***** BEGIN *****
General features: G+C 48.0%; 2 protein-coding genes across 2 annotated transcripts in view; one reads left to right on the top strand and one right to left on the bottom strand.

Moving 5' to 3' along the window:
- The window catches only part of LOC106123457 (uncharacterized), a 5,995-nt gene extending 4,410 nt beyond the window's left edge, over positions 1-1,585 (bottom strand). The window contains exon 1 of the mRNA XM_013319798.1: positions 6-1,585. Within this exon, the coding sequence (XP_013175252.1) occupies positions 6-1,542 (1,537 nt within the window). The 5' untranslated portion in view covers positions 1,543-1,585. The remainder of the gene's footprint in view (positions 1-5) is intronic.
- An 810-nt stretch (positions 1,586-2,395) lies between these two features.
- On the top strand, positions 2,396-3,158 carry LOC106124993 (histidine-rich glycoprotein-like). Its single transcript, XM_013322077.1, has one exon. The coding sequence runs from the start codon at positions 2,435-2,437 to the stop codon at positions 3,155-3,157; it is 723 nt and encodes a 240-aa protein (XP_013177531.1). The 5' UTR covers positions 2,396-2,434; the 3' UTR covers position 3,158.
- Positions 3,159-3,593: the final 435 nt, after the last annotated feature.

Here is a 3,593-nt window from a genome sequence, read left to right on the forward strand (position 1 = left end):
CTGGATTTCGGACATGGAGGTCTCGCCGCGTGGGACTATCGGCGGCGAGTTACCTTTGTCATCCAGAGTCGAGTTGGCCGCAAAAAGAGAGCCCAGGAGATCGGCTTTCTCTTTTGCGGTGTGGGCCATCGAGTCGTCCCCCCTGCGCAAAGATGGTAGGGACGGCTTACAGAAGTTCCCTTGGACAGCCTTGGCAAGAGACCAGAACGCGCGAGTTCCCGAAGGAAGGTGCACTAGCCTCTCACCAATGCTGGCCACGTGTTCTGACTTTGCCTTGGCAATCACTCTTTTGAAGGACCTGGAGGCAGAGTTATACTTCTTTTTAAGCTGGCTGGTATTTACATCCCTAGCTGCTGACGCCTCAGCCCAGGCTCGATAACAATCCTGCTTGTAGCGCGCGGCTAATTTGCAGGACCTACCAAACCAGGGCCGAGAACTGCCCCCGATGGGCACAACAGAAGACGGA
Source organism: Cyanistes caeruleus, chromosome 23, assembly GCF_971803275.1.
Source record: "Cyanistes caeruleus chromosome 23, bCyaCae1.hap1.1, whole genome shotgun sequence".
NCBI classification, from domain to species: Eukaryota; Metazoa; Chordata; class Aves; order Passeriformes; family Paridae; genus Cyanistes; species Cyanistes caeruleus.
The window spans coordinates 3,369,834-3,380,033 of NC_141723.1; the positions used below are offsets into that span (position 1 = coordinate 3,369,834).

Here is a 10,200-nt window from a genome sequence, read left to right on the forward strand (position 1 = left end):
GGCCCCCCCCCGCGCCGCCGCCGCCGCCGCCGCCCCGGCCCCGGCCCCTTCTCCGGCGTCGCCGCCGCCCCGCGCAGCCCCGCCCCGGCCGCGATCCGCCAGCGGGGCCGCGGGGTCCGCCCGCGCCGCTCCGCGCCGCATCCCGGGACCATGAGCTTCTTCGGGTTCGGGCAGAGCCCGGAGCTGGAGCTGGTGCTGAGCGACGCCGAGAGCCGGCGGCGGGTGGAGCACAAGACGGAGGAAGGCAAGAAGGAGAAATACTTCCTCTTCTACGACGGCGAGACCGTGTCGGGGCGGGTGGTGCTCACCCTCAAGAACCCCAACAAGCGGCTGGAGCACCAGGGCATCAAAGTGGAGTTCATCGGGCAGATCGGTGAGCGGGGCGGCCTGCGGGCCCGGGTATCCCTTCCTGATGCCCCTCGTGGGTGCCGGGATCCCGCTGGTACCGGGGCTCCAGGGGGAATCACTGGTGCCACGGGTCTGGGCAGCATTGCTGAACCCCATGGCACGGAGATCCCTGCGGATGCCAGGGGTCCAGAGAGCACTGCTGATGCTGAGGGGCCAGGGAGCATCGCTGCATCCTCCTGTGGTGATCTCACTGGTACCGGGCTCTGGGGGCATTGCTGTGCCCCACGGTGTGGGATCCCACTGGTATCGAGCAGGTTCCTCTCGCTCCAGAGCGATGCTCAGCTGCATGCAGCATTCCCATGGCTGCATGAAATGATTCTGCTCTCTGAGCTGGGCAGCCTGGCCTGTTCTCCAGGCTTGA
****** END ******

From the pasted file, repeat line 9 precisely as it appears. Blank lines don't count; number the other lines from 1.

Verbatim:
Source organism: Cyanistes caeruleus, chromosome 23, assembly GCF_971803275.1.